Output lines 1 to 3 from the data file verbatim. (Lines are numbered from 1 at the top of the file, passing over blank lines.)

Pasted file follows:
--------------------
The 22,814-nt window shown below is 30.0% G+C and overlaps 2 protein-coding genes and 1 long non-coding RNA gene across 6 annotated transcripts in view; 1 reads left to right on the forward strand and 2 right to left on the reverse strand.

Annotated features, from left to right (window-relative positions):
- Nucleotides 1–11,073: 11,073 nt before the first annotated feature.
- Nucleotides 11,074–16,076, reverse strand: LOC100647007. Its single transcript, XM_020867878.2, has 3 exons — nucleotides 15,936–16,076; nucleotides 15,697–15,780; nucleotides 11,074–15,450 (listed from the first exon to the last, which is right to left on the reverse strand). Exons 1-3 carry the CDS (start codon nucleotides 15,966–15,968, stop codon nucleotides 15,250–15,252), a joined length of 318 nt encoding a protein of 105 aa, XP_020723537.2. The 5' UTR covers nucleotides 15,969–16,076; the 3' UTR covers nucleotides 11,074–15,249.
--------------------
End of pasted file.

The 22,814-nt window shown below is 30.0% G+C and overlaps 2 protein-coding genes and 1 long non-coding RNA gene across 6 annotated transcripts in view; 1 reads left to right on the forward strand and 2 right to left on the reverse strand.

Annotated features, from left to right (window-relative positions):
- Nucleotides 1–11,073: 11,073 nt before the first annotated feature.